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Updated:  Aug 12, 2013
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John O'Hanlon

Priest; b. at Stradbally, Queen's Co., Ireland, 1821; d. at Sandymount, Dublin, 1905

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Errata* for John O'Hanlon:

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* Published by Encyclopedia Press, 1913.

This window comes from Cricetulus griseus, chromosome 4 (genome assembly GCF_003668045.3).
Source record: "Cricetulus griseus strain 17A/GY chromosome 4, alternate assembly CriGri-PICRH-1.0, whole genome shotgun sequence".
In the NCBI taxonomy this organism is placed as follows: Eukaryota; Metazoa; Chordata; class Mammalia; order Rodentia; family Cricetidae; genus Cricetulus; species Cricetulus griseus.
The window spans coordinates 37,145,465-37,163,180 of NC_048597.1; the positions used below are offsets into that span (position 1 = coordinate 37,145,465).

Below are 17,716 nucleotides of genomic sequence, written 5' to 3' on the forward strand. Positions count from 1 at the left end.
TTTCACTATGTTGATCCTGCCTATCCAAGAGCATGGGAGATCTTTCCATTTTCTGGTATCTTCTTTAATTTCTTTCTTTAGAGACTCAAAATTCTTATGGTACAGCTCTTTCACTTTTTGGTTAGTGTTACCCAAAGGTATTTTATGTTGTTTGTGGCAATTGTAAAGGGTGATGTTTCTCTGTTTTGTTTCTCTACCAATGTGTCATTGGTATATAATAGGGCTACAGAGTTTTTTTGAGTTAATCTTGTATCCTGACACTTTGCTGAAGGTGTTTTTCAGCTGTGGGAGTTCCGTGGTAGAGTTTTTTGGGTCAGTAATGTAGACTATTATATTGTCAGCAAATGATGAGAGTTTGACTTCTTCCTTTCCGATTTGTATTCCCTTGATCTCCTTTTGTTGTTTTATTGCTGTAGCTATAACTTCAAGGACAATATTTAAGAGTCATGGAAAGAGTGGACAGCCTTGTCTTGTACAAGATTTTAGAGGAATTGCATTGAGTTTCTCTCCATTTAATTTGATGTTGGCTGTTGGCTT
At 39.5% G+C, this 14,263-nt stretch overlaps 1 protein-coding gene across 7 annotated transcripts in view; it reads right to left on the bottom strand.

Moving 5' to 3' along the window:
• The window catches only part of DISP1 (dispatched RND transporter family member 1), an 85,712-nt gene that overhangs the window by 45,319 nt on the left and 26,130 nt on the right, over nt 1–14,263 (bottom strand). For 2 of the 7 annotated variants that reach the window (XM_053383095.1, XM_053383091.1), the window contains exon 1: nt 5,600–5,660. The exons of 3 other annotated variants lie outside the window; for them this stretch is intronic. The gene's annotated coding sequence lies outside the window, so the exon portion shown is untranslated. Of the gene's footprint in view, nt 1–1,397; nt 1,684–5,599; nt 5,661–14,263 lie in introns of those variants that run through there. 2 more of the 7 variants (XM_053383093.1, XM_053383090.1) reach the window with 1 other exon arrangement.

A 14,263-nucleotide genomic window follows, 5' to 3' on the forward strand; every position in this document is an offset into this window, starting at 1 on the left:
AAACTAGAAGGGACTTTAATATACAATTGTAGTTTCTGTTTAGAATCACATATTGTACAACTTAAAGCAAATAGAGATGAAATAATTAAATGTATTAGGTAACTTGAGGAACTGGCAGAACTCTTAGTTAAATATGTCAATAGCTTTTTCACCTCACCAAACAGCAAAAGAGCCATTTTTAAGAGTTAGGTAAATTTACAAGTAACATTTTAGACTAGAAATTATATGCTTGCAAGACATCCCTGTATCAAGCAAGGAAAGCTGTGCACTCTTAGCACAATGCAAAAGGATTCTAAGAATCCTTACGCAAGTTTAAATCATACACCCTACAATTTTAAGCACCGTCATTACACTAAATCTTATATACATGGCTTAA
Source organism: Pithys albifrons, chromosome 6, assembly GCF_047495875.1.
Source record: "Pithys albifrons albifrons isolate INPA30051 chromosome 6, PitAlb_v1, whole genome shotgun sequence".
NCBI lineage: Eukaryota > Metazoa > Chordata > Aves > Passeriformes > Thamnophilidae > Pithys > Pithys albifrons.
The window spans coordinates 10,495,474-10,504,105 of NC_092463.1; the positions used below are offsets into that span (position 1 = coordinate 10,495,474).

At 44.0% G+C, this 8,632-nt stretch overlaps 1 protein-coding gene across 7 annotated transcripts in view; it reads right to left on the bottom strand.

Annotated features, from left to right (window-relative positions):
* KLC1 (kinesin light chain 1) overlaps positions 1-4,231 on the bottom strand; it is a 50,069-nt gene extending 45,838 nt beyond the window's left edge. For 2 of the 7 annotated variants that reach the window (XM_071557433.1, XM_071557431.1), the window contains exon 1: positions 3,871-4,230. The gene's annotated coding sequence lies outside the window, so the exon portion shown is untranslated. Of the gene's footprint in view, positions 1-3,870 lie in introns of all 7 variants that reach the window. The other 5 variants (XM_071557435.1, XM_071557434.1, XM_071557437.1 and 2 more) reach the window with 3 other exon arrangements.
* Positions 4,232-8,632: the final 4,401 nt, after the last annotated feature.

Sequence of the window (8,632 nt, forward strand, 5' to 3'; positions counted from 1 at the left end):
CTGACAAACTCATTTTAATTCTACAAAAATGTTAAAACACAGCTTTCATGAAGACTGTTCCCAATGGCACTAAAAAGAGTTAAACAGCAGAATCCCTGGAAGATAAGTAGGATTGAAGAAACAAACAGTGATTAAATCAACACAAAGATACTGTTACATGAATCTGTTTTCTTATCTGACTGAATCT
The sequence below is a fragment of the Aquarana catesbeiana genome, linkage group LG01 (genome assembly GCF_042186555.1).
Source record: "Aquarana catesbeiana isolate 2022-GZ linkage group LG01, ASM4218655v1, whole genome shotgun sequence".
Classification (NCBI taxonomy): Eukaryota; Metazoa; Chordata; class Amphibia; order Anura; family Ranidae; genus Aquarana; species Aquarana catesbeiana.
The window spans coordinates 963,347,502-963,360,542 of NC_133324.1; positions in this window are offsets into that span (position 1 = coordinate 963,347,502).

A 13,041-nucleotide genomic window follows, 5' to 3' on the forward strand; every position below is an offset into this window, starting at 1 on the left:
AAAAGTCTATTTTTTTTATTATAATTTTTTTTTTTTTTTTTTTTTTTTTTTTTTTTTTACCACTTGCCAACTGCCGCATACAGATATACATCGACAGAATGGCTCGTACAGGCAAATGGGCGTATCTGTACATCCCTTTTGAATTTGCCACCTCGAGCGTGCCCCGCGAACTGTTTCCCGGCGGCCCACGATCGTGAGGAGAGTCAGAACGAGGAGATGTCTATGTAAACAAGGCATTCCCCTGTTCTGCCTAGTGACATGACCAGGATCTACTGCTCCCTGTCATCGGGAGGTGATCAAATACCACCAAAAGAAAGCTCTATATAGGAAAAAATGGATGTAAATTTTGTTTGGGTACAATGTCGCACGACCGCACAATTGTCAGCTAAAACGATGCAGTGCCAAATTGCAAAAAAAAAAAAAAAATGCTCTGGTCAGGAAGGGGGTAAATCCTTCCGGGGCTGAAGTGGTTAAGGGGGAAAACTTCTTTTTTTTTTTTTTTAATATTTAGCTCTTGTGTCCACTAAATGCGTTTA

O'Hanlon, JOHN, b. at Stradbally, Queen's Co., Ireland, 1821; d. at Sandymount, Dublin, 1905. He entered Carlow College to study for the priesthood, but accompanied his parents to the United States where, completing his studies, he was ordained in 1847, obtaining a mission in the Diocese of St. Louis. In 1853 he returned to Ireland, was affiliated to the Archdiocese of Dublin and appointed curate in the parish of Sts. Michael and John in the city, one of his fellow curates bein the well-known historical scholar, Father Meehan. In 1880 he took charge of the parish of Sandymount and a few years later was made a member of the metropolitan chapter. Always interested in Irish history, especially in Irish ecclesiastical history, while in America he wrote an "Abridgment of the History of Ireland" and an "Irish Emigrant's Guide to the United States", besides publishing in the "Boston Pilot" a series of learned papers on St. Malachy, Archbishop of Armagh. After his return to Dublin, he published biographies of St. Laurence O'Toole, St. Dympna, and St. Aengus the Culdee, a "Catechism of Irish History", "Devotions for Confession and Holy Communion", and "Irish American History of the United States", edited Monk Mason's "History of the Irish Parliament", and collected materials for a history of Queen's Co. His greatest work was his "Lives of the Irish Saints" (Dublin, 1875-), begun in 1846 and finished shortly before his death. Dr. Walsh, Archbishop of Dublin, described him as a man who worked so hard at his pastoral duties that men wondered how he could have found time to write anything, and who wrote so much that men wondered how he could have done any missionary work. He never spared himself and was never dismayed by any difficulty; when, in 1898, the MS. of his Irish American History was destroyed, he cheerfully rewrote the volume, an example of courage for a man nearing four score.


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